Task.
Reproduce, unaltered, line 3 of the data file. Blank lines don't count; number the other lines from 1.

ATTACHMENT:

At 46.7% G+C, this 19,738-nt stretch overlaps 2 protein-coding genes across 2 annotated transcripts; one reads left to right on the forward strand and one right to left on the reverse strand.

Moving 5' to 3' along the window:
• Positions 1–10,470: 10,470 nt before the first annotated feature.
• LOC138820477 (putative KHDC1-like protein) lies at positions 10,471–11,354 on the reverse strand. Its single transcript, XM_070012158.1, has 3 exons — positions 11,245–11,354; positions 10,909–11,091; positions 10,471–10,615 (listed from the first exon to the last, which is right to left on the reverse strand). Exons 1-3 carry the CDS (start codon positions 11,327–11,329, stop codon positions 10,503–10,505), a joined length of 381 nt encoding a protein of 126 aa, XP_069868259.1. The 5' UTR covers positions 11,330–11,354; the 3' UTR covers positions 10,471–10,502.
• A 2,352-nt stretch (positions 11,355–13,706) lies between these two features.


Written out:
• Positions 1–10,470: 10,470 nt before the first annotated feature.